Two excerpts from Nishikawa Joken 西川如見's Chōninbukuro 町人袋 ("Bag [of knowledge] for chōnin"):

Some say that the aversion to using the first, fifth, or ninth month for anything is hard to understand. Even accomplished scholars, when asked, say that they not know the origin of this custom. However, in Buddhist texts the first, fifth, and ninth months are known as something like "months of restraint and simplicity" [斎素月], and in these three months it is forbidden to put criminals to death or kill animals. The details can be found in the encyclopedias [事類全書]. In any case, this is a custom from foreign lands, and though in Japan these three months are particularly avoided, wicked deeds are wicked in any month — while good deeds must surely be even better during such periods. What reason is there for aversion?

As far as I was able to determine, identifying these three months as particularly hazardous for evildoers is a Chinese thing specifically rather than a Buddhist thing generally.


Some say that even among the foolish doings of the children of this age, there are many which were passed down from days of yore for a reason. Here in this Latter Age [of the Law, 末代] some of these original meanings have been lost. In spring, many of the children of chōnin fly kites. The same is true in foreign lands. Even these kites have a purpose: because children are always full of yang energy/heat [陽熱], in the warmth of early spring their ki increases to excess; making kites and flying them overhead causes the children to look up open-mouthed, allowing their internal heat to escape upwards and preventing illness [...]

The more you know!



The modern Japanese word for "scarecrow" is kakashi. I had never thought much about what the etymology was until I found it in the Vocabularia in a slightly different form:

Cagaxi. Eſpantalho das ſementeiras per a eſpãtar os porcos do mato, ou veados.
Kagashi. Scarecrow of the sowing [?] to scare boars, or deer.

So the second /k/ was originally voiced. The current consensus (e.g. Maeda 300-301, Sugimoto 185) seems to be that the word shares a root with modern kagu "smell" and literally means something like "causer of the act of smelling", and that the original kagashi was not a human figure but a hunk of burnt game or clump of scorched hair tied to a stake, which quite understandably kept the animals away.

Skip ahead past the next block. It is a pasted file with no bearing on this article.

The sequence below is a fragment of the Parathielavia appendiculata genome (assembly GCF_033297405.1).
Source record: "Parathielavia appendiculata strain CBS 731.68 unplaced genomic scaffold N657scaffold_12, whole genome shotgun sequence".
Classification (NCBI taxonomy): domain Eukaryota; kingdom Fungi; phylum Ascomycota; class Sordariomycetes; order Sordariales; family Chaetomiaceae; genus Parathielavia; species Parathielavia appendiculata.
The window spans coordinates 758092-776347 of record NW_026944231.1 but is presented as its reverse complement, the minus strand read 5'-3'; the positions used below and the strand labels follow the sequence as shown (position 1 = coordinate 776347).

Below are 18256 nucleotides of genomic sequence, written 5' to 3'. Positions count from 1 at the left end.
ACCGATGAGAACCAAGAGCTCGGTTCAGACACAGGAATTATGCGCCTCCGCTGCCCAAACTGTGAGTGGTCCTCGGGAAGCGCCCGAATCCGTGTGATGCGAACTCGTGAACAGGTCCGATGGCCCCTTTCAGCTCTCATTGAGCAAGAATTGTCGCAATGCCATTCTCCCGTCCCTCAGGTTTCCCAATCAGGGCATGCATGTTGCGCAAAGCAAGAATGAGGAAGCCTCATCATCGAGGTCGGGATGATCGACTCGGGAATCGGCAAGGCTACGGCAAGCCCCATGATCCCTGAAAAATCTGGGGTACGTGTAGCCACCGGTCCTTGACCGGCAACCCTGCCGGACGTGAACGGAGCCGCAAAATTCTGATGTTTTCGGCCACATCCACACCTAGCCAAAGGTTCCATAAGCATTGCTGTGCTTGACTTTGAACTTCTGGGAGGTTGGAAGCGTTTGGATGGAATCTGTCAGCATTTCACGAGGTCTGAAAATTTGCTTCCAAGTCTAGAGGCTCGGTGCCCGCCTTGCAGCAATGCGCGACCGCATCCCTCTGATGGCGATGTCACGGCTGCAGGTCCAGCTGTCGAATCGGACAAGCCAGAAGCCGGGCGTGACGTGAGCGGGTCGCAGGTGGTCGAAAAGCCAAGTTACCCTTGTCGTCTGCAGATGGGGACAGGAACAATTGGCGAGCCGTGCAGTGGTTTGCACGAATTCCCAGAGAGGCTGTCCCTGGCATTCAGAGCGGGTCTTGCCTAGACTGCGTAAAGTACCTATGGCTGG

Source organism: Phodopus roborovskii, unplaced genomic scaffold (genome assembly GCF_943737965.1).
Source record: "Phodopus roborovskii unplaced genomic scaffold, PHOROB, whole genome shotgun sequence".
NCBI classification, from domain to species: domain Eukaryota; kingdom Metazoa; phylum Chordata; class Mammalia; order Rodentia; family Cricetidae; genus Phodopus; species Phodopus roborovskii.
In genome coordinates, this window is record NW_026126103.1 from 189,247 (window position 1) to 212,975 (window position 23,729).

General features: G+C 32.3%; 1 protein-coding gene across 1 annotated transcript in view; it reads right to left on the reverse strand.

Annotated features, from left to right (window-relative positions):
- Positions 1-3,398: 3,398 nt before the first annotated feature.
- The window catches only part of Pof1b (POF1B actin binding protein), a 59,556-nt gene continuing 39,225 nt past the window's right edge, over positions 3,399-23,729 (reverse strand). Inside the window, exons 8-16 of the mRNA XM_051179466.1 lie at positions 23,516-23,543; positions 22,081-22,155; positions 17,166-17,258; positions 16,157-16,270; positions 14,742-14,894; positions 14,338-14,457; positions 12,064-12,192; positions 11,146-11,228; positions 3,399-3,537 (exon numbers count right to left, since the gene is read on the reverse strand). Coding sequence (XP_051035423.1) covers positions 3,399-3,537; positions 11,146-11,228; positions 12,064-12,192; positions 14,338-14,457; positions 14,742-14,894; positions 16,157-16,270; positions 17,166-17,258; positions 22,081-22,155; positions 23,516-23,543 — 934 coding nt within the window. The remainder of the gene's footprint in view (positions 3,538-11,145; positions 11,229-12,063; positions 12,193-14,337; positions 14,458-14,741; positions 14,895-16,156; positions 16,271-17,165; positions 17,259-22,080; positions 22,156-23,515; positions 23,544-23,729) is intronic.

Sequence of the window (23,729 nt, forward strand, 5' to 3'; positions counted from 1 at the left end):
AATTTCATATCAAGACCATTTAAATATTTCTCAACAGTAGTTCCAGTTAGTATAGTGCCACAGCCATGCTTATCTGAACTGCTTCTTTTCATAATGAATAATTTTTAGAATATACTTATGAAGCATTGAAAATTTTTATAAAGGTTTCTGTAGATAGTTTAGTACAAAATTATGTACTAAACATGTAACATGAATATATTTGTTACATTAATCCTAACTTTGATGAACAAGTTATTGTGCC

The usual way of spelling kakashi is 案山子, which is obviously not etymologically related to the word itself. Instead, 案山子 is a Chinese word, apparently imported in the Zen literature. It seems that 案山 referred to a relatively flat and accessible part of a mountain, where one might have a field for growing things, and 子 was added with its common meaning of "-thing", "-guy", etc.

Everyone seems to quote the same passage from the Transmission of the Lamp 景德傳燈錄 in support of this:


I'm a little leery of translating this without context, but it looks like it says:

The monk said, "I don't understand." The master said, "The scarecrow out front [or: in front of you?] doesn't understand either."

Works cited

  • Maeda Tomiyoshi 前田富棋, ed.Nihongogen daijiten. Tokyo: Shōgakukan, 2005.
  • Sugimoto, Tsutomu 杉本つとむ. Gogenkai. Tokyo: Tōkyō Shoseki, 2005.
  • Vocabulario da Lingoa de Iapam. Nagasaki, 1603. Tokyo: Benseisha 勉誠社, 1978.



Here's something interesting in the Vocabularia da lingoa de Iapam:

Ienxǔ. Os da ſeita dos Ienxùs.
Zenshū. Those of the sect of the Jenxùs.

The initial <I> is "consonante", equivalent is the sound that in Hepburn romanization is written <j> in contemporary Japanese. I mentioned last time that the stage of the language described by this dictionary palatalized the /se/ mora, so you get shamishen instead of shamisen. The same went for the voiced version of that mora, giving jen instead of zen.

But the most interesting thing is that they define Zenshū 禅宗 "Zen sect" not by describing it but by referring to a loanword they already had: Jenxù, plural Jenxùs — and that loanword itself was probably from Zenshū!

Somewhat similarly, the dictionary uses the word fotoque (hotoke 仏, "buddha") in many definitions, such as nenbut (nenbutsu 念仏), defined as "Chamar, ou inuocar o Fotoque" ("call or invoke the Buddha"). But it does not have a definition for fotoque itself. I guess these were the sort of words that you were supposed to know by the time you arrived at your posting.